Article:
“Blow Oskar” represented his cousin and the world around him, and National Geographic magazines inspired his animal creations. His work also features churches he visited, American flags, crosses, and angels.
Miller incorporated patriotic themes in some of his whirligigs, but many are just fun to look at. He explored various methods for building the spinning objects, settling on discarded 2x4s and bicycle wheels.
What Are Some of R.A. Miller’s Art Pieces?
Miller used the things around him to create his art and used paint, marker, and old tin as his primary mediums. Like his preaching, he didn’t set out to make specific things but let the spirit guide him. A few themes kept coming back to him, and these works represent some of his best.
According to Miller, his cousin inspired the Blow Oskar character. The first version of it was over 20’ tall. Miller continued making Blow Oskar figures for the rest of his career.
This piece has the characteristic shape of the original. A square-ish hat and outstretched arm are the hallmarks of Blow Oskar pieces. And while some of the Blow Oskar figures feature patriotic colors, Miller painted this one with green and red but kept the stars and stripes theme.
In the documentary Lord Love You: The R.A. Miller Story, the filmmaker asks Miller why he creates work with devils in it. He sits next to a hanging red devil and simply says, “Because I want to hang him.”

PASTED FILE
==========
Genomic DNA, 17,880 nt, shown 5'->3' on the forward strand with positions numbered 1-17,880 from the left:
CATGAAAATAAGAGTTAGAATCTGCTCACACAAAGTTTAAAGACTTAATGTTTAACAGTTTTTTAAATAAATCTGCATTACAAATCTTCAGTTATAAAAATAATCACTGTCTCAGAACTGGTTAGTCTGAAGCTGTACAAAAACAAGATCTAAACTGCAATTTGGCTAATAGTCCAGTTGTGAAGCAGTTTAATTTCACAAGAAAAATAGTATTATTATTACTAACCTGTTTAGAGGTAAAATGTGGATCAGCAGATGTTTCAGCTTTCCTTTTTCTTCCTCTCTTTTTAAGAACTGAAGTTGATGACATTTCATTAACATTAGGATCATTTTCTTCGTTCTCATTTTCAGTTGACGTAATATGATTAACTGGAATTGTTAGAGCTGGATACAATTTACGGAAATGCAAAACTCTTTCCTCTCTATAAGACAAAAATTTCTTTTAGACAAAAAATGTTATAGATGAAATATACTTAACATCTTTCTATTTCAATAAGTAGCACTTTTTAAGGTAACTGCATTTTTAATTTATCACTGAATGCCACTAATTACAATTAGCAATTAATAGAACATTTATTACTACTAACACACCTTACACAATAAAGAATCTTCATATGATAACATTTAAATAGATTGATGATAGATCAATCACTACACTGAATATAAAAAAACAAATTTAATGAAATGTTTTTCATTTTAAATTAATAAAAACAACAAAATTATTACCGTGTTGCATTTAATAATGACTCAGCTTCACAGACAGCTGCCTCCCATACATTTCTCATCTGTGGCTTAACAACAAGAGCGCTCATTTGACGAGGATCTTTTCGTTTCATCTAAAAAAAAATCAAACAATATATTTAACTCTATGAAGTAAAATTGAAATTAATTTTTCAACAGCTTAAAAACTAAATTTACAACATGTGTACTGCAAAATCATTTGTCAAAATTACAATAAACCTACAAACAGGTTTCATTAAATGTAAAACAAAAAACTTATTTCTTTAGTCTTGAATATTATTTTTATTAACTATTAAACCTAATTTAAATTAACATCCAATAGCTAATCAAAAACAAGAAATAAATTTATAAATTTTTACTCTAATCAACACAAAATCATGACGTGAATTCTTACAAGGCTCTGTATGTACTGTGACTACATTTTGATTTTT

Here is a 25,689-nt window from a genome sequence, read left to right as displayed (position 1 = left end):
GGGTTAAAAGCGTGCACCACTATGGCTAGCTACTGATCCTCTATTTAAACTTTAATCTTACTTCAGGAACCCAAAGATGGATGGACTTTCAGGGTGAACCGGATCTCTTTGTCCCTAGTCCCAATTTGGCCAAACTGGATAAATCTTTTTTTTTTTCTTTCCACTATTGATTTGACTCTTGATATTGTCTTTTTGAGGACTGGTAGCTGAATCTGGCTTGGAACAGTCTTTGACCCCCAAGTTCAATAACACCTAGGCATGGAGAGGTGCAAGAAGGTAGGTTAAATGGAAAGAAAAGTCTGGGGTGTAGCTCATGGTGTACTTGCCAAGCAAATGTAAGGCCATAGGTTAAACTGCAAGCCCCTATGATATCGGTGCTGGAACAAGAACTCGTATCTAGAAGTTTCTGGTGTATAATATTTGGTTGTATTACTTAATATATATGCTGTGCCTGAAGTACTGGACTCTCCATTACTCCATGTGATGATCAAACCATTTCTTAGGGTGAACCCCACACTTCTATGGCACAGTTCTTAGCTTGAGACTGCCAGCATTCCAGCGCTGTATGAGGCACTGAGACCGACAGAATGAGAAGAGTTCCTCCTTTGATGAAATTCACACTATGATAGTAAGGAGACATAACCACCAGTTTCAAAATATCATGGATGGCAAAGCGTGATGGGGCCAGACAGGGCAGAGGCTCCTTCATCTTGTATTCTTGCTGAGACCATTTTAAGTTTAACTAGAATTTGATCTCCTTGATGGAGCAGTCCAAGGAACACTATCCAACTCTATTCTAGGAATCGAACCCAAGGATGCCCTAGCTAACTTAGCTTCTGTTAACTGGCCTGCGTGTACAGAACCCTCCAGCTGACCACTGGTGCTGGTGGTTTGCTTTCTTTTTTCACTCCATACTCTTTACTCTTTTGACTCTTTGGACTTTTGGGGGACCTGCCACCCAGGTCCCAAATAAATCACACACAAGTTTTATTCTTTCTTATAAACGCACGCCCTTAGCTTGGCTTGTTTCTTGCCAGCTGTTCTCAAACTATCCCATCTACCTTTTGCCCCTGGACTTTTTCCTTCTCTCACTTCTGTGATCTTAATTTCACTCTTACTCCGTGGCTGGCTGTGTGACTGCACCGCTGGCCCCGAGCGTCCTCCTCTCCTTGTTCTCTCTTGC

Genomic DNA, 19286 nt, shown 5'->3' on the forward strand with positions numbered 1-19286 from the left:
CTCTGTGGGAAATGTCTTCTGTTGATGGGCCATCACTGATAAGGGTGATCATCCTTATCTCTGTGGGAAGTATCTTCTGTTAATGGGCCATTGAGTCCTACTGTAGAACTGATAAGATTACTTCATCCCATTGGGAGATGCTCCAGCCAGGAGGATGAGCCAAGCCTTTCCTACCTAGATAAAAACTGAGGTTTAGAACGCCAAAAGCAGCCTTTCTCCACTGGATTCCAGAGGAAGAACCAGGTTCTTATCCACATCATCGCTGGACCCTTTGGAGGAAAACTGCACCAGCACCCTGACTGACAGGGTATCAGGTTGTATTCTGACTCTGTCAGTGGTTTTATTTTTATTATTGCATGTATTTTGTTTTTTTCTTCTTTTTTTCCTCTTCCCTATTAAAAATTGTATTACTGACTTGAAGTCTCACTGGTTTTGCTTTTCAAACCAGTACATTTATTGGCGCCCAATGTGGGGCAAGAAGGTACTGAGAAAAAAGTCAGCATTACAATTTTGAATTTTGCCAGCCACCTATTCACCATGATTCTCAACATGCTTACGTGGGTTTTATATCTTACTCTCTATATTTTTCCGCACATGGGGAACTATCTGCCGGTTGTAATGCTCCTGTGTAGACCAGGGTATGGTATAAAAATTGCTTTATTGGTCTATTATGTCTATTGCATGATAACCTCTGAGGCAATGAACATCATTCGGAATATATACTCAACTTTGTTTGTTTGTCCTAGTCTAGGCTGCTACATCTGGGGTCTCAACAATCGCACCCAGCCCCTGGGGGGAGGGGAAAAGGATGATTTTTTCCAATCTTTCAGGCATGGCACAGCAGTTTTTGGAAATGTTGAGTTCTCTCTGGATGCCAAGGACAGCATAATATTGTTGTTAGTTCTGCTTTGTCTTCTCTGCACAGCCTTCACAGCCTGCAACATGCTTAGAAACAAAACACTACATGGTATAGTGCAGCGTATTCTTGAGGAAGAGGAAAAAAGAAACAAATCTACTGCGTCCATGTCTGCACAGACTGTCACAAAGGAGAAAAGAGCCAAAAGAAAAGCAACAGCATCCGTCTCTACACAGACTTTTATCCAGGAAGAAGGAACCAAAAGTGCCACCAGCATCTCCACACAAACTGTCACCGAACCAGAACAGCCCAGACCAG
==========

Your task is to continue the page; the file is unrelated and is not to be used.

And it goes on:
This piece takes the devil and turns him into a comic figure. Marker and paint on particle board are common in Miller’s best-known works. Flanked by birds and plants, this devil has a mischievous grin and is ready to cause trouble with his pitchfork.
Come to Me
Always a preacher, Miller often included sermons in his art. Another devil piece, the church-going Devil in Come to Me, represents the hypocrite.
The text reads: He sang “Oh How I Love Jesus” on Sunday. On Monday, he’ll curse and steal and life and whore hop and drink. The ways of a drinker is the ways of hell. It will bring you to the want of bread. Jesus said “Come to me and I will give you rest.”
This piece looks like an illuminated manuscript from the 13th or 14th century with the crude figure and handwritten text. Not quite monk calligraphy, Miller’s hand shows his lack of education and difficulty seeing.
Was R.A. Miller’s Work in a Music Video?
If you were in college in the early 1980s, you’ve likely seen R.A. Miller’s work before. The band R.E.M., based in Athens, Georgia, created a twenty-minute video, Left of Reckoning, with filmmaker James Herbert.
They filmed on Miller’s property and incorporated his whirligigs into the film. Michael Stipe was a huge fan, and the band included footage of the whirligigs into the video for their song Pretty Persuasion. Miller’s inclusion in the video brought him international attention and helped launch his career.
R.A. Miller Tastefully Blended Religion and Art
R.A. Miller was a preacher first and an artist second. To hear him speak about his preaching is to begin to understand his approach to making art.
Let the spirit move. In a sense, the whirligigs catch the movement of the spirit and send forth his message just like his old 1936 coupe did. Lord Love You.
Do you have a favorite art piece by R.A. Miller? Let us know in the comments below.